Jeremy, that was not the assumption at all. The point is that if you have a specific concern there are reasonable means for the average citizen to express them with the weight of a strong lobby. I'm a member of the NRA and Surfrider Foundation. Worked for people who are NFIB members, CBIA members, local Chamber of Commerce members and so on. All of those organizations have lobbyists that can represent me in specific issue areas if I choose to engage them for support on my issue. However, if you choose to go alone, call your local, state, or federal elected officials and have a conversation. The only barrier is self imposed. It is not that hard to deal with government if you are well prepared and focused on specifics.

What lobbyist bring to the table is knowledge of who to call, how to express the concern, how to build support for the cause and the institutional background on the issues.

I remember a number of years ago there was a bill out there that when introduced, among other things, would ban wakesurfing. The cause for introduction of this measure was teak surfing. There was a lot of grassroots work but with an emotional issue triggered from negligent operator behavior the bill was going to pass with minor opposition. Ultimately several organizations like the Marina Recreation Association, California Association of Harbor Masters and Port Captains, California Marine Parks and Harbors Association, Northern California Marine Association, Recreational Motorized vesselers of California, Southern, California Marine Association, Western Motorized vesselers Safety Group and others who opposed came in a created a win-win , where teak surfing was banned, the boat manufacturers would include warnings about CO and the language that would have banned wakesurfing, among others things, were removed. This is a more common example than those assumed about lining pockets or tax breaks. Most lobbying is intricate, technical, and beneficial to improving the proposed law or regulation.
Old    Mik (norcalrider)      Join Date: Jun 2002       11-07-2011, 2:31 PM Reply   
Quote:
Originally Posted by wakeworld View Post
I believe term limits will go a long way towards eliminating the influence of lobbyists.
I disagree and you do not have to look outside of California to see this. Term limits have created many of the State's issues as the elected officials are not in office long enough to have any institutional knowledge on the subjects they are legislating and must rely heavily on insights from the experts on either side of the coin. It also gives more power to political staff and bureaucracy who often have more power than their elected boss. Additionally, they will not be in office long enough to see most of their policies implemented.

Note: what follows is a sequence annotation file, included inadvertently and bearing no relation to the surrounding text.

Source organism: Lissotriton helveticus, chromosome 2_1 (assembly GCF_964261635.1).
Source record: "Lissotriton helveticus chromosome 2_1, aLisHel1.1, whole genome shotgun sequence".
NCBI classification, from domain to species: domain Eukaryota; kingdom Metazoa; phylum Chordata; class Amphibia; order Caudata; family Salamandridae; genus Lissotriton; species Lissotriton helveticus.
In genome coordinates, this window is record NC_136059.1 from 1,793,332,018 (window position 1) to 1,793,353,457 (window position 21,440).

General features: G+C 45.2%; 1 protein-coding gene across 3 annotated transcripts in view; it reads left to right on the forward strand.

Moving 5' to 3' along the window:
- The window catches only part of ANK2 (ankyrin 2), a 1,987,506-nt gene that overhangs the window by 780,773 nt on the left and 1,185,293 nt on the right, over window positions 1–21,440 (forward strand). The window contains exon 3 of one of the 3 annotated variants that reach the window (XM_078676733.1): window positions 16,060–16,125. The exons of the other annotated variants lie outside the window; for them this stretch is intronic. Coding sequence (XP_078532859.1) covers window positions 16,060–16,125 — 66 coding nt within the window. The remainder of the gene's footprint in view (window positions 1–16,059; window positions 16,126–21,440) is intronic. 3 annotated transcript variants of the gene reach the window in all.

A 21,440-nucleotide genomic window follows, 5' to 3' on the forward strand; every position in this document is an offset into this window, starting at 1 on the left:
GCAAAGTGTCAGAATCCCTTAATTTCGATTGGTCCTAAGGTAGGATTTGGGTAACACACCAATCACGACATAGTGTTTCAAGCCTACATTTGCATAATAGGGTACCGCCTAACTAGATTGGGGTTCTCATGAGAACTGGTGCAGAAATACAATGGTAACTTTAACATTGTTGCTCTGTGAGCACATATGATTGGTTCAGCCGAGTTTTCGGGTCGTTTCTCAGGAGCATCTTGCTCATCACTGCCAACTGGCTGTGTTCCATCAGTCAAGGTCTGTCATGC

A long standing legislator can be patient with reform and has intimate knowledge of the government programs that they are legislating to modify or change. They also become immune to outside influence as sitting elected officials are generally re-elected even when strongly challenged. This allows them to make tough decisions that may not be to the liking of typically allied constituencies.

I used to be a fan of term limits until the results of them hit California. Open primaries and citizen redistricting are good reforms imo.

Last edited by norcalrider; 11-07-2011 at 2:37 PM.
Old    John Anderson (fly135)      Join Date: Jun 2004       11-07-2011, 2:38 PM Reply   
Mik, unfortunate for you that you are arguing in favor of demonstrated failure.
Old    Mik (norcalrider)      Join Date: Jun 2002       11-07-2011, 2:45 PM Reply   
John, this doom and gloom that is perpetuating through society is not demonstrated failure. We are on bad times but things will recover.
Old    John Anderson (fly135)      Join Date: Jun 2004       11-07-2011, 3:17 PM Reply   
Oh I expect things to recover eventually. The reason is because eventually it will get so f**k'd up that we'll finally start to get a grasp on the problem and do something about it. But I disagree. We are seeing demonstrated failure.
Old    GD (diamonddad)      Join Date: Mar 2010       11-07-2011, 3:56 PM Reply   
I agree that we all have the right to "lobby". We can send an email or call on the phone or fart loudly in central park.

The problem is entirely THE MONEY. We will be broken unless we take away their financial interest to sell us out.
Old    Mik (norcalrider)      Join Date: Jun 2002       11-07-2011, 4:21 PM Reply   
Quote:
Originally Posted by diamonddad View Post
I agree that we all have the right to "lobby". We can send an email or call on the phone or fart loudly in central park.

The problem is entirely THE MONEY. We will be broken unless we take away their financial interest to sell us out.
Then campaign finance should be the focus and I would agree with the need for additional reforms. That being said I would hope any reform in campaign finance will treat corporations and NGOs (AARP, NRA, Unions, Sierra Club, ect.) equally. Previous attempts singled out corporations but would have allowed NGOs, I found that to be disingenuous.